Teaching the Bear to Read

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Wallace called and asked me to go duck hunting with him at the legendary Pintail Slough Club. You know Wallace; at least you know his work. He specializes in classic waterfowling scenes: meticulously detailed oils of mallards dropping into mist-shrouded sloughs; panoramas of pintails and widgeon whistling over choppy waters on a stormy northwest wind; portraits of speckle-bellies surveying flooded rice paddies; the sort of oils that sell for five-figures, and whose prints have five-figure runs. I have one of his prints above my desk, complete with a remarque he did of my old black Lab.

Pintail Slough is one of those fat-cat hunting clubs bazillionaires join so they can network with other bazillionaires, the kind of place with original art on the walls and framed photographs of celebrity guests, crystal decanters and glasses filled with the member’s drink of choice and engraved with the member’s name, where men shoot Benellis and Perazzis and occasionally custom-made Purdeys with thirty-inch barrels and talk about deals and tax shelters. Not the kind of place I like, not the kind of people I like, so I told him I couldn’t go.

Wallace shares my resentment of the fat-cats, but he regards them with humorous detachment; after all, they’re his bread and butter, even if half of them can’t tell a Baldpate from a gadwall. “Come on,” he said. “What else are you going to do this weekend?”

“Finish that article for American Hunter.”

“You’ll get it done. Besides, Joe Link is going to be there.”

Remember Joe Link? Philadelphia Eagles defensive tackle way back in the sixties, known as Breaker Link because he broke up—take your pick—so many player’s bones or so many plays, depending on who’s talking. The only one who doesn’t talk about it is Joe. He’s a great storyteller, but he’s a fat-cat himself now, with a real estate investment company and holdings all over California and Nevada, and he’d rather talk development than football. He was smart enough to buy up a lot of land in the Palmdale area outside Los Angeles long before the city had forced working stiffs out of the San Fernando Valley and into an hour commute, and he’s in a higher tax bracket than God. But unlike most of the fat-cats, Joe knows what to do with a shotgun, and he knows his birds in the air, not just on the ground. I had met him a couple of times, running my Shorthair for him at the San Andreas Ale and Quail Club, and he’s an okay guy, so I let myself get talked into it. I drove up Friday night and got there before Wallace.

It’s an interesting thing to watch fat-cats in action, like one of those 18th century dances with hierarchical rules and movements. There’s always a herd bull, the richest guy in the club. At Pintail Slough it’s—let’s call him Mr. Motel. He owns a chain of motels that all bear his name and he’s probably the only true multi-billionaire there. There’s Mr. Shanty-Slapper, a real estate developer from the Bay area, who’s second in line. Mr. Asphalt owns the largest private highway construction company in the state, and he’s also in billionaire category. Mr. Dotcom is the youngest by about twenty years; he invented an app that was bought by Google or Samsung or somebody. After him they slide down into tacky, run-of-the-mill multi-millionaires: Mr. Caddy (five Cadillac dealerships in three cities); Mr. Lingerie (a chain of department stores that bear his father’s name); Mr. Wall Street owns a West coast investment firm. There are a few others, some of whom I’ve met over the years—if you write about hunting and run dogs for a living, you get invited to a lot of places—but none of the rest of them were there that weekend.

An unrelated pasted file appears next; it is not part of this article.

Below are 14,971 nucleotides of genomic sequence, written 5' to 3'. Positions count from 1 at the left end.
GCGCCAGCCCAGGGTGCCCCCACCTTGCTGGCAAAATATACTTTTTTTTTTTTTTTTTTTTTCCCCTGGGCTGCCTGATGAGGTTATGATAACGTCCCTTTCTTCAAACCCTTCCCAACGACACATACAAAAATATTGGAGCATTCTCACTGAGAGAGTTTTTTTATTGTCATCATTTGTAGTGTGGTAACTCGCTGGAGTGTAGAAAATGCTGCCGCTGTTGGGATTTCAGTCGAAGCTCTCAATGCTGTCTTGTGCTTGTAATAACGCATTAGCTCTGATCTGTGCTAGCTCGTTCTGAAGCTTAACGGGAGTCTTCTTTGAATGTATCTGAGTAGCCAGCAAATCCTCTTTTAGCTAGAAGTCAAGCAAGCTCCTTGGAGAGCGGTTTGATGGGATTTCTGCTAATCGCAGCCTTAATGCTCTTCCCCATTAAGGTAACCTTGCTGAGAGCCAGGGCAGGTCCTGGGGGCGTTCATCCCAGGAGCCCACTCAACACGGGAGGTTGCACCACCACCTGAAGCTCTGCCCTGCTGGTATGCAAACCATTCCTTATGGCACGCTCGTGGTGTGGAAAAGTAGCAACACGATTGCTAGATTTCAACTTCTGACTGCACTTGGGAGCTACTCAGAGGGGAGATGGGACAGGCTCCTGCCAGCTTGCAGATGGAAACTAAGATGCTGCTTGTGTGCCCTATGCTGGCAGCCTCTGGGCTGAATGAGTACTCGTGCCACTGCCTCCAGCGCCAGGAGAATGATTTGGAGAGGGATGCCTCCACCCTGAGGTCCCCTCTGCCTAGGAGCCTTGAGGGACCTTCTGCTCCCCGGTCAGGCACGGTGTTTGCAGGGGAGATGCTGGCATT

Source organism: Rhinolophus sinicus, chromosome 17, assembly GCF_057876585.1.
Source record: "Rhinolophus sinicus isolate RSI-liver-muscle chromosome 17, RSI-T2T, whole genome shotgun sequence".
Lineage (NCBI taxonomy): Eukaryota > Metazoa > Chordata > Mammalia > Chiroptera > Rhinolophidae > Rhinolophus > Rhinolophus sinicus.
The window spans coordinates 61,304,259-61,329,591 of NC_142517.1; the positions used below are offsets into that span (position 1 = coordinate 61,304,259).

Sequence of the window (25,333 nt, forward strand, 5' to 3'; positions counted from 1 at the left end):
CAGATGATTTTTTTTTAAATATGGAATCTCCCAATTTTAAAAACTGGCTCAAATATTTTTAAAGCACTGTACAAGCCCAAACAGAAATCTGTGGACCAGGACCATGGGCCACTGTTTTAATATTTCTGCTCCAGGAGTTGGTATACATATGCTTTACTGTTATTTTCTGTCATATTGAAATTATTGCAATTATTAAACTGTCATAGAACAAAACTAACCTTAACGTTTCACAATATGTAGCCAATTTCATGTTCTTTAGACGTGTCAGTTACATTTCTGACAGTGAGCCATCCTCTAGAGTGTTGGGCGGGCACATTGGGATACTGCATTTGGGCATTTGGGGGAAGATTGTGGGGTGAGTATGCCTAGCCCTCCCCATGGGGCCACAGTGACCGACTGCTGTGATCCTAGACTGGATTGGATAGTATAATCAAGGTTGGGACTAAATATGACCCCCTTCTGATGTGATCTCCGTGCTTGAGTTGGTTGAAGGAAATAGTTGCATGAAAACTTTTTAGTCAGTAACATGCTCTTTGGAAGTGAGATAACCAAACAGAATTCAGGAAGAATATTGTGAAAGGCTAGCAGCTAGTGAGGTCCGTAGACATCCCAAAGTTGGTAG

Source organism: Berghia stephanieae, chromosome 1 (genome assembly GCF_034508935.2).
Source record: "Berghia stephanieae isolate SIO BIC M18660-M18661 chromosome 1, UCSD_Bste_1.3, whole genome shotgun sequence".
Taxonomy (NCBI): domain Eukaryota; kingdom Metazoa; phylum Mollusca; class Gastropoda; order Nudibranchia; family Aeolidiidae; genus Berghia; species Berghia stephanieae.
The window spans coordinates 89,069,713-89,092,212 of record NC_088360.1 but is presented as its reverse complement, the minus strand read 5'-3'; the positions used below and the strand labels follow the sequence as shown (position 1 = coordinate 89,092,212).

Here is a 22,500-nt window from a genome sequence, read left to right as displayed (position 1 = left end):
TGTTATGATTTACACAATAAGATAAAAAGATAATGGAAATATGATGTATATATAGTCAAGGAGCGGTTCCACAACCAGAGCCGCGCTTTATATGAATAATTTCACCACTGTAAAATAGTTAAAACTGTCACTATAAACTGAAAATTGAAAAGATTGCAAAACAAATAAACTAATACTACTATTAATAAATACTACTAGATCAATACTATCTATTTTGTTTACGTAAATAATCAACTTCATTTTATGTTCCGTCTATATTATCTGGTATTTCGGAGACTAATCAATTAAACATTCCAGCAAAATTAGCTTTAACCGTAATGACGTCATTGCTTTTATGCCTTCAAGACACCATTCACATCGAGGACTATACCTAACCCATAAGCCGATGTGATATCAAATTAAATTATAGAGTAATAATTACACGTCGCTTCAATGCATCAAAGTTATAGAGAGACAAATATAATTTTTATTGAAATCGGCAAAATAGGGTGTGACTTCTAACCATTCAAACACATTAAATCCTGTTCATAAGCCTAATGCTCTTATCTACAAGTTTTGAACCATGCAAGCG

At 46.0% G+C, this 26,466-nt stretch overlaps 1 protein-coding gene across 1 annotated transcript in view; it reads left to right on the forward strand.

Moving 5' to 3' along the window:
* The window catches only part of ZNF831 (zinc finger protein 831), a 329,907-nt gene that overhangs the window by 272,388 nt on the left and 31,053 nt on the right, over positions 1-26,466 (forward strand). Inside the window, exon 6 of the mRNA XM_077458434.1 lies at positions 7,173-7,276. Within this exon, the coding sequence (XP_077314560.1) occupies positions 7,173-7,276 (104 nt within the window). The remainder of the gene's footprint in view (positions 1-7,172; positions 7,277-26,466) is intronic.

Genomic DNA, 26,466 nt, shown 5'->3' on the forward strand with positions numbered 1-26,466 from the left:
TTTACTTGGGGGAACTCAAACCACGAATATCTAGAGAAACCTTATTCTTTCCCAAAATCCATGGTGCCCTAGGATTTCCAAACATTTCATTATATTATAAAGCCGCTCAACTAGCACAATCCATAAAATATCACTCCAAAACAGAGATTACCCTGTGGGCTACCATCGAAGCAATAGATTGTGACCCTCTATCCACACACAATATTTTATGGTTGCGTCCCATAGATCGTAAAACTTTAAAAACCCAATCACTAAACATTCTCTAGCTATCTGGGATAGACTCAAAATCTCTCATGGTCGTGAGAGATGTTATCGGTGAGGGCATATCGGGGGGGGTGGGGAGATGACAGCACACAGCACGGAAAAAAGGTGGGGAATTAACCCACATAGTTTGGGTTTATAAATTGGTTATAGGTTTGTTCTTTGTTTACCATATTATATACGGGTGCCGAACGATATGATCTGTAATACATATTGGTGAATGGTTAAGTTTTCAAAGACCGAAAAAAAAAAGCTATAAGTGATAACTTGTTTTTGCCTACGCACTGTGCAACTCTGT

Mr. Shanty-Slapper and Mr. Wall Street were talking business, and Mr. Dotcom was talking on a cellphone the size of a credit card. Mr. Motel, Mr. Caddy, and Mr. Lingerie were playing poker by a flat screen TV the size of a garage door. They had it tuned to a porno channel, two girls and a very hairy guy doing extremely athletic things on a circular bed, but they didn’t seem to pay it any attention. Mr. Motel asked if I wanted to join the game, but having only recently finished paying off my mortgage I didn’t feel like losing my house. I’m such a lousy poker player I really don’t enjoy the game in any case. The only other person who spoke to me was Mr. Shanty-Slapper who asked me my name and then said, “Oh, yeah. You’re with Wallace.”

After that I nursed my drink and watched.


The hierarchy of the dance changed, as I knew it would, when Joe Link walked in. There’s something about professional athletes, especially football players, that commands the attention of even the richest men in America. The poker game broke up. Mr. Dotcom slipped his phone into his shirt pocket. Mr. Shanty-Slapper and Mr. Wall Street both stood up, and everybody shook hands with Joe. Somebody even turned the damn television off. Joe made a point of shaking hands with me, and pretended he remembered me. And as soon as I mentioned my Shorthair, Gretel, he really did remember me, and I found that kind of endearing. She’s a great dog.